Inputs $EV\,=\,Mkt\,Cap\,Equity\,+\,Mkt\,Value\,Debt\,-\,Cash$ $EBIT \,=\,Earnings\,\,Before\,\,Interest\,\,\&\,\,Taxes$ $FCF_{OPS} = EBIT$ $T\,=\, Avg\, \,Tax\,\, Rate\,\, on\,\, EBIT$ $NOPLAT \,=\,EBIT\,(1\,-\,T)$ $IC\, =\, Fixed\, Assets\, +\, \Delta\, NWC$ $ROIC\,=\,\frac{NOPLAT}{IC}$ $WACC\,=\,\frac{E}{V}\,R_{E}\, +\, \frac{P}{V}\,R_{P}\,+\,\frac{D}{V}\,R_{D}\,(1\,-\,T)$ $NWC\,=\,Current\,Assets\,-\,Current\,Liabilities$ $T'\, =\, 1\,-\,T$

Description 1

• Core EV/FCFOPS (Free Cash Flow from Operations). ROIC is calculated using FCFOPS in the numerator.
• FCFOPS is core EBITDA less charges for capital usage and for the effect of inflation on working capital needs. FCFOPS should be measured before goodwill amortization. A calculation of operating free cash flow is shown below.
• EV/FCFOPS is a price to cash flow measure similar to EV/EBIT. FCFOPS is not a true cash flow, however, as it does not include actual capital expenditure or change in working capital; it is a normalized EBIT or a smoothed cash flow.
• FCFOPS is more comparable than EBITDA and less susceptible to accounting distortions than EBIT, and is therefore a more suitable basis for valuation multiples. FCFOPS does, however, add another layer of subjectivity via the calculation of maintenance capital spending and net working capital inflation.
• EV/FCFOPS is preferable to EV/EBITDA for comparing companies within a sector, or for comparing companies across sectors or markets where companies have widely varying degrees of capital intensity.
• Operating free cash flow is a smoothed measure of free cash flow to the firm, for which historical figures can be highly volatile. Because of this, multiples using FCFOPS can be easier to interpret than those using free cash flow.
• This multiple cannot be used when current cash flow is negative. Use normalized FCFOPS or a forward-priced multiple instead.

1 Suozzo et al (2001) Valuation Multiples: A Primer; NYU Sterns School of Business; UBS Warburg; Gobal Equity Research; pg. 32

EV/EBIT

Equational Form $\frac {EV}{EBIT} \,= \,\frac{ROIC\, -\, g}{ROIC\,(WACC\,-\,g)}\,(1\,-\,T)$

g solution $g\,=\,\frac{ROIC\,[(T'\, x\, EBIT)\,-\,(EV\, x\, WACC)]}{(T'\,x\,EBIT)\,-\,(EV\, x\, ROIC)}$

Inputs $EV\,=\,Mkt\,Cap\,Equity\,+\,Mkt\,Value\,Debt\,-\,Cash$ $EBIT \,=\,Earnings\,\,Before\,\,Interest\,\,\&\,\,Taxes$ $T\,=\, Avg\, \,Tax\,\, Rate\,\, on\,\, EBIT$ $T'\, =\, 1\,-\,T$ $NOPLAT \,=\,EBIT\,(1\,-\,T)$ $IC\, =\, Fixed\, Assets\, +\, \Delta\, NWC$ $ROIC\,=\,\frac{NOPLAT}{IC}$ $WACC\,=\,\frac{E}{V}\,R_{E}\, +\, \frac{P}{V}\,R_{P}\,+\,\frac{D}{V}\,R_{D}\,(1\,-\,T)$

Description 1

• EBIT is a post-goodwill figure. However, we believe that goodwill amortization is not an economic charge and should properly be added back to operating profit.
• EBIT is a better measure of ‘free’ (post-maintenance capital spending) cash flow than EBITDA, and is more comparable where capital intensities differ.
• EBIT is, however, affected by accounting policy differences for depreciation.
• EV/EBIT is most useful where there are relatively small differences in accounting treatment of depreciation among comparables.
• Alternatively, you can normalise depreciation.
• Note that the goodwill adjustment does not apply to financial statements reported under US GAAP. Recently-published Financial Accounting Statement 142, Goodwill and Other Intangible Assets, stipulates that effective 1 January 2002 (for calendar year companies), goodwill is no longer to be amortized.

1 Suozzo et al (2001) Valuation Multiples: A Primer; NYU Sterns School of Business; UBS Warburg; Gobal Equity Research; pg. 31

EV/IC

Equational Form $\frac {EV}{IC} \,= \,\frac{ROIC\, -\, g}{WACC\,-\,g}$

g solution $g\,=\,\frac{NOPLAT\,-(EV\,x\,WACC)}{IC\,-\,EV}$

Inputs $EV\,=\,Mkt\,Cap\,Equity\,+\,Mkt\,Value\,Debt\,-\,Cash$ $IC\, =\, Fixed\, Assets\, +\, \Delta\, NWC$ $EBIT \,=\,Earnings\,\,Before\,\,Interest\,\,and\,\,Taxes$ $NWC\,=\,Current\,Assets\,-\,Current\,Liabilities$ $T\,=\, Avg\, \,Tax\,\, Rate\,\, on\,\, EBIT$ $NOPLAT \,=\,EBIT\,(1\,-\,T)$ $ROIC\,=\,\frac{NOPLAT}{IC}$ $WACC\,=\,\frac{E}{V}\,R_{E}\, +\, \frac{P}{V}\,R_{P}\,+\,\frac{D}{V}\,R_{D}\,(1\,-\,T)$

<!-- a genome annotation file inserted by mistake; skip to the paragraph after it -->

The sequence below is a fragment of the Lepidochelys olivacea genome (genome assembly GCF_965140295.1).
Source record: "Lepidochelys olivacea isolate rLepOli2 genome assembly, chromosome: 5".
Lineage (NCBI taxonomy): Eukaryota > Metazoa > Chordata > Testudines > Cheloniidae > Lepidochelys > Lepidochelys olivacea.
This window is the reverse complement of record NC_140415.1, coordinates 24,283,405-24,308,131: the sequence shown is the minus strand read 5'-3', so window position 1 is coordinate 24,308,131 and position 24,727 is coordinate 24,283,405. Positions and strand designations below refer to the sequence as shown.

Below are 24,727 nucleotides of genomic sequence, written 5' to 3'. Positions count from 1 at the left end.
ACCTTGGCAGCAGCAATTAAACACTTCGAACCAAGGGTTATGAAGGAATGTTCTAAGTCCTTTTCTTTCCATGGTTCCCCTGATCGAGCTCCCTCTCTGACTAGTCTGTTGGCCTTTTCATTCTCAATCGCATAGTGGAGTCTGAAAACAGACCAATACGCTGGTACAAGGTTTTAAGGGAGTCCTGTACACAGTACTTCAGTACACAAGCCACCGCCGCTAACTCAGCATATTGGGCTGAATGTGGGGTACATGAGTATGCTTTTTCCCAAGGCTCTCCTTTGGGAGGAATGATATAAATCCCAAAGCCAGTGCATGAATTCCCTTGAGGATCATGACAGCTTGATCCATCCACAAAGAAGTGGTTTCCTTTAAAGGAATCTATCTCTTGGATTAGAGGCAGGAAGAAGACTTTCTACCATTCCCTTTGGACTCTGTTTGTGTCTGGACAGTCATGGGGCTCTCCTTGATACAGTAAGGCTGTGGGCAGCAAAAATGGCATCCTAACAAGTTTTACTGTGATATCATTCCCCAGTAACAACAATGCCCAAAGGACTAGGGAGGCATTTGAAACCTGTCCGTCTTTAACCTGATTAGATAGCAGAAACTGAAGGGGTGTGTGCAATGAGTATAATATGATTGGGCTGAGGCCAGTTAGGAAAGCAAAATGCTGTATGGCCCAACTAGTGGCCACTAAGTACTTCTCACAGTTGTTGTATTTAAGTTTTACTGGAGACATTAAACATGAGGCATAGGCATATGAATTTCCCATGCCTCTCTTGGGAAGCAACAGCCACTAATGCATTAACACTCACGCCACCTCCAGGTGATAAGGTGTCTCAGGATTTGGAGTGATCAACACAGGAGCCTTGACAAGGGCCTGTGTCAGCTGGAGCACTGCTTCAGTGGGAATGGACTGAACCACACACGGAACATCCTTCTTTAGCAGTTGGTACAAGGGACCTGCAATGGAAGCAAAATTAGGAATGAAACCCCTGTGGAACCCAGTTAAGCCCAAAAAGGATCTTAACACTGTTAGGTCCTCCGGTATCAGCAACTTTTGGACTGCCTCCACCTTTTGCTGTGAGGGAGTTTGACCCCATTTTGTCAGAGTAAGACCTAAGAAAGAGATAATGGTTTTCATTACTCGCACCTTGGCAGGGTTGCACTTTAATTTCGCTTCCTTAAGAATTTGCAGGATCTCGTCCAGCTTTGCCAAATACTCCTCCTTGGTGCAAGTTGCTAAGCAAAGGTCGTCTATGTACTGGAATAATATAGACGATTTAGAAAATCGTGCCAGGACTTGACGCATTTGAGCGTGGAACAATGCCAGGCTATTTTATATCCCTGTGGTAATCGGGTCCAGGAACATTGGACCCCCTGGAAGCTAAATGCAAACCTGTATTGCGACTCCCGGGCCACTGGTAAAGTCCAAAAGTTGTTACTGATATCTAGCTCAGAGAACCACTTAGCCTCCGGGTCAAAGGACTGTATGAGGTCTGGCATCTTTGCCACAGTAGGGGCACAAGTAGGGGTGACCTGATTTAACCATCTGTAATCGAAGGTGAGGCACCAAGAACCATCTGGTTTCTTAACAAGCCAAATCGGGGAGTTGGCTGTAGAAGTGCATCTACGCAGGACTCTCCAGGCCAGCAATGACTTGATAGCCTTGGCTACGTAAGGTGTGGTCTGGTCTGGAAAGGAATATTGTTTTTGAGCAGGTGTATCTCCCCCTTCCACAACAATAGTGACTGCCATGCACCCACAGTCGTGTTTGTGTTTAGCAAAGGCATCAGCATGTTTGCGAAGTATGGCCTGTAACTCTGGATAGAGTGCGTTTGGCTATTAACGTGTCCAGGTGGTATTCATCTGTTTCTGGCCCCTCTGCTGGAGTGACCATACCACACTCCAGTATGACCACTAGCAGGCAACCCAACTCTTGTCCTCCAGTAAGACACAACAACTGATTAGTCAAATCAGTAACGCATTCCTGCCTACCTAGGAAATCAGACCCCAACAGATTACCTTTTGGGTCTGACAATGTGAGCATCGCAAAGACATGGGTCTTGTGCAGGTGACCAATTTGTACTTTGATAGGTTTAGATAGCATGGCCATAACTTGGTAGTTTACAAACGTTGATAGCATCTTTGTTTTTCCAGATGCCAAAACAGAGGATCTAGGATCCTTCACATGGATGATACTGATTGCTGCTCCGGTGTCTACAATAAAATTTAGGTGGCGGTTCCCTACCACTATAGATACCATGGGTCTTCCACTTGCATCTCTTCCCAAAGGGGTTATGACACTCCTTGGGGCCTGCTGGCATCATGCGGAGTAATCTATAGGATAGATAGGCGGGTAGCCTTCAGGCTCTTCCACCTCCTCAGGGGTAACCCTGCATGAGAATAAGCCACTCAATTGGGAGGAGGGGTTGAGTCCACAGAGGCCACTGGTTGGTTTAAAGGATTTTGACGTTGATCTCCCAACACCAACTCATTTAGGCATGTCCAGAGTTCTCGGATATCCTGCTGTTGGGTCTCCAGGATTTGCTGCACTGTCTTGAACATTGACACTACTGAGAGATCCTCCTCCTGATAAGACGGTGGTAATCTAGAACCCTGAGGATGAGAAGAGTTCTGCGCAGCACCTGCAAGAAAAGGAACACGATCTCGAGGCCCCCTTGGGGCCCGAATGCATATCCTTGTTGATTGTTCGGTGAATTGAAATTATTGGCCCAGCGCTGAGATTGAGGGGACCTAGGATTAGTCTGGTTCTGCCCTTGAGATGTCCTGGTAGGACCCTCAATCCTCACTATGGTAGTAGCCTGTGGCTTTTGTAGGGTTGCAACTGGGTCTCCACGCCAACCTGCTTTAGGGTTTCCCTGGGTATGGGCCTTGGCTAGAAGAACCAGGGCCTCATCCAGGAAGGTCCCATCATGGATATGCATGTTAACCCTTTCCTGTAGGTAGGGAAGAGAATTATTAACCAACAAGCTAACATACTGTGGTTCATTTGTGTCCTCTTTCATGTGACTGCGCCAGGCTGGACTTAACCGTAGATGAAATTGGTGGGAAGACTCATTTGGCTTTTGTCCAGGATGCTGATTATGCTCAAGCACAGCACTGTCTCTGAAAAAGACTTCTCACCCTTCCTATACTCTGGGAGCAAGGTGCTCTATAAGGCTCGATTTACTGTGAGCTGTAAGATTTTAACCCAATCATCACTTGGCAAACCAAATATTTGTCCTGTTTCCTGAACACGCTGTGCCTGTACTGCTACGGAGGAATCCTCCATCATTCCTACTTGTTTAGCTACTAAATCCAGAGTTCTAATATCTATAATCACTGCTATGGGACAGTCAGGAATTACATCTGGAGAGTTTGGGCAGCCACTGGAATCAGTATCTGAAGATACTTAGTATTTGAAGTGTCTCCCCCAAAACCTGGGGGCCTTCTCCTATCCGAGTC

Description 1

• Invested capital, measured from the asset side of the balance sheet, is the sum of net tangible and intangible assets and net working capital. Invested capital excludes non-core investments and other assets, and to ensure comparability these must also be excluded from enterprise value.
• Alternative calculations are possible:
1. Total capital employed: Total capital employed is invested capital plus investments and associates. Return on total capital employed differs from return on invested capital in that the numerator for return on total capital employed includes income from non-core operating investments and other assets. To ensure comparability, enterprise value must also include the value of these assets.
2. Adjusted capital employed: This is total capital employed adjusted to bring book capital closer to economic capital. These adjustments (to assets; from Stern, Stewart) include adding back accumulated goodwill amortization, LIFO reserve and cumulative write-offs of special items, among others.
3. Replacement capital employed: Capital employed at replacement value, intended to better approximate the cost of replacing the capital base at current prices and therefore the return on assets at market value. This can be roughly approximated by adding back accumulated depreciation in addition to making the other adjustments noted above.
• The enterprise equivalent of price to book value, EV/invested capital is equal to EV/NOPLAT × ROIC (whereas price to book is equal to PE × ROE).
• Note that invested capital measures only operating assets whereas net book value includes the value of the firm’s cash holdings. Net income includes return on cash, but NOPLAT does not. NOPLAT is in this respect a better indication of core profitability than net income.
• This is a useful measure for sectors where tangible assets are key. Because of its close linkage to return on capital, it is useful to view this measure together with return on capital.
• Items included in invested capital or total capital employed must be consistent with items included in enterprise value.

1 Suozzo et al (2001) Valuation Multiples: A Primer; NYU Sterns School of Business; UBS Warburg; Gobal Equity Research; pg. 34-35